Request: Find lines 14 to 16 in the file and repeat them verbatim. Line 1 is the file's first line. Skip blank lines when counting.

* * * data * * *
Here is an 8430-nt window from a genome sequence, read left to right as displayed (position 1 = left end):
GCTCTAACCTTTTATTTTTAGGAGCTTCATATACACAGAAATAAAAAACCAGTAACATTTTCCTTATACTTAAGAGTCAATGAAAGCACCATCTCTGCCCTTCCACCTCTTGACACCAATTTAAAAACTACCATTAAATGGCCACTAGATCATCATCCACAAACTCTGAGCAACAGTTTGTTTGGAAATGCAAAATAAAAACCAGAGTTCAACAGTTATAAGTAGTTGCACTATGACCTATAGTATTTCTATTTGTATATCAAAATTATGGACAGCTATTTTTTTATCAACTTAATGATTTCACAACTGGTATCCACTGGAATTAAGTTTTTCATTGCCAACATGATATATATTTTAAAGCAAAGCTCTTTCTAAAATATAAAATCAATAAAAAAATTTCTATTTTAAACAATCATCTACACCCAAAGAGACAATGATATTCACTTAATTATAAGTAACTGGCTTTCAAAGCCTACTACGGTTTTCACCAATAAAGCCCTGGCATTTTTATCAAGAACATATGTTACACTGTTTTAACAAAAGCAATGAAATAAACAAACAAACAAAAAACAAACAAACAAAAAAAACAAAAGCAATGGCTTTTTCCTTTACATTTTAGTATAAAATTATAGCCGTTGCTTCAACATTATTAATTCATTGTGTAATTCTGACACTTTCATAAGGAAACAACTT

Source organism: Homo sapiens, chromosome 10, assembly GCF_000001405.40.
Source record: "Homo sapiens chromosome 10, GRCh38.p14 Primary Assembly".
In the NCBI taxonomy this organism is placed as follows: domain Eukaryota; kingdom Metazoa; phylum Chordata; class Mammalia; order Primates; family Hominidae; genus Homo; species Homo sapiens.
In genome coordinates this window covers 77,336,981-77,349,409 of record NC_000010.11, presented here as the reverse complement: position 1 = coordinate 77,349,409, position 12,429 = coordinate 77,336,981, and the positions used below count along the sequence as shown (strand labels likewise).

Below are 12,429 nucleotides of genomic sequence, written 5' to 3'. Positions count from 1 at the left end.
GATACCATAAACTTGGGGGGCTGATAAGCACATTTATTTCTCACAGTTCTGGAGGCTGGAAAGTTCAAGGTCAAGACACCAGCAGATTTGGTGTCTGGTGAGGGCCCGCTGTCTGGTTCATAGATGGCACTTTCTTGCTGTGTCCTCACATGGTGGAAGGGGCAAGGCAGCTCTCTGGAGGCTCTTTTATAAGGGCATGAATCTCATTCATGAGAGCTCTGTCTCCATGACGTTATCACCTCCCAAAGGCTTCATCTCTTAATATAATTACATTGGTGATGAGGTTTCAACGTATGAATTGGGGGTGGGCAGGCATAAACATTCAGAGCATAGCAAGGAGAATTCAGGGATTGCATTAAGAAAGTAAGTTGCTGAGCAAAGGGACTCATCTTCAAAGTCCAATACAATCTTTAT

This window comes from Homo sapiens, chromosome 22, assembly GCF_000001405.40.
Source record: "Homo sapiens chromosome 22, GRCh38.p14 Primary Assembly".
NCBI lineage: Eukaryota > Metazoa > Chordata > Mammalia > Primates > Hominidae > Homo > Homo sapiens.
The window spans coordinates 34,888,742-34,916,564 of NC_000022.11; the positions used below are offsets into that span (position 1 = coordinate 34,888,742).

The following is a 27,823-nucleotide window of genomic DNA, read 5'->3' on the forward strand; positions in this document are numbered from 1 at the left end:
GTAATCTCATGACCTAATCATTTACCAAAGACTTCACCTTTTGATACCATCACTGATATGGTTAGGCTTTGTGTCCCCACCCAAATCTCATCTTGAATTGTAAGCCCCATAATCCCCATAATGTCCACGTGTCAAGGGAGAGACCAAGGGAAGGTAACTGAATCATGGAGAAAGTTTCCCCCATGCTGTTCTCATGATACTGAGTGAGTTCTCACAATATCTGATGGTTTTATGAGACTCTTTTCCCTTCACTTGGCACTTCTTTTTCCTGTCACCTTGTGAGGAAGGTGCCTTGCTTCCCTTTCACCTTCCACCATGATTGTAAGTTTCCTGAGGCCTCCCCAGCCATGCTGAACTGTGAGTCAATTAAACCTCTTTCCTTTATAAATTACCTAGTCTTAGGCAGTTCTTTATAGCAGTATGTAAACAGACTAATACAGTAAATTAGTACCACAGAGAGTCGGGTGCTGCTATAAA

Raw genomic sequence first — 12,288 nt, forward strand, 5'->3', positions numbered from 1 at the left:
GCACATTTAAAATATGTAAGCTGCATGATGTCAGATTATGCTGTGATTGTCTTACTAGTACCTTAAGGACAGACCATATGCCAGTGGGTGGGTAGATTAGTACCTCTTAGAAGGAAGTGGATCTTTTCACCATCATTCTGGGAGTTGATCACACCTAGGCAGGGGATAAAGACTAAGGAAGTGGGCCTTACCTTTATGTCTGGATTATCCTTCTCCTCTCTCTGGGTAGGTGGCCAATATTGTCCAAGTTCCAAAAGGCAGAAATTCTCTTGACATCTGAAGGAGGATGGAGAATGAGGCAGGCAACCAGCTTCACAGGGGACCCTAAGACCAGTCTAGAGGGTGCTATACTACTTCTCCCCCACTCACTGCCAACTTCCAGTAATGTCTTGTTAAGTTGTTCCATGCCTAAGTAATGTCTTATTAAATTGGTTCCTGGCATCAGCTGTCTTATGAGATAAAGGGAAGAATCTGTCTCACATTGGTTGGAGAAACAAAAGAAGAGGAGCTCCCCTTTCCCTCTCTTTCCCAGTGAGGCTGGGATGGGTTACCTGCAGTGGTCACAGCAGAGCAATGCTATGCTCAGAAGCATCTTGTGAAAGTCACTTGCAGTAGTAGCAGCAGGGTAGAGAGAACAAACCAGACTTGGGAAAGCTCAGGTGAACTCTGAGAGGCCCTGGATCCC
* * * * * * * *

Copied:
GTAATCTCATGACCTAATCATTTACCAAAGACTTCACCTTTTGATACCATCACTGATATGGTTAGGCTTTGTGTCCCCACCCAAATCTCATCTTGAATTGTAAGCCCCATAATCCCCATAATGTCCACGTGTCAAGGGAGAGACCAAGGGAAGGTAACTGAATCATGGAGAAAGTTTCCCCCATGCTGTTCTCATGATACTGAGTGAGTTCTCACAATATCTGATGGTTTTATGAGACTCTTTTCCCTTCACTTGGCACTTCTTTTTCCTGTCACCTTGTGAGGAAGGTGCCTTGCTTCCCTTTCACCTTCCACCATGATTGTAAGTTTCCTGAGGCCTCCCCAGCCATGCTGAACTGTGAGTCAATTAAACCTCTTTCCTTTATAAATTACCTAGTCTTAGGCAGTTCTTTATAGCAGTATGTAAACAGACTAATACAGTAAATTAGTACCACAGAGAGTCGGGTGCTGCTATAAA

Raw genomic sequence first — 12,288 nt, forward strand, 5'->3', positions numbered from 1 at the left:
GCACATTTAAAATATGTAAGCTGCATGATGTCAGATTATGCTGTGATTGTCTTACTAGTACCTTAAGGACAGACCATATGCCAGTGGGTGGGTAGATTAGTACCTCTTAGAAGGAAGTGGATCTTTTCACCATCATTCTGGGAGTTGATCACACCTAGGCAGGGGATAAAGACTAAGGAAGTGGGCCTTACCTTTATGTCTGGATTATCCTTCTCCTCTCTCTGGGTAGGTGGCCAATATTGTCCAAGTTCCAAAAGGCAGAAATTCTCTTGACATCTGAAGGAGGATGGAGAATGAGGCAGGCAACCAGCTTCACAGGGGACCCTAAGACCAGTCTAGAGGGTGCTATACTACTTCTCCCCCACTCACTGCCAACTTCCAGTAATGTCTTGTTAAGTTGTTCCATGCCTAAGTAATGTCTTATTAAATTGGTTCCTGGCATCAGCTGTCTTATGAGATAAAGGGAAGAATCTGTCTCACATTGGTTGGAGAAACAAAAGAAGAGGAGCTCCCCTTTCCCTCTCTTTCCCAGTGAGGCTGGGATGGGTTACCTGCAGTGGTCACAGCAGAGCAATGCTATGCTCAGAAGCATCTTGTGAAAGTCACTTGCAGTAGTAGCAGCAGGGTAGAGAGAACAAACCAGACTTGGGAAAGCTCAGGTGAACTCTGAGAGGCCCTGGATCCC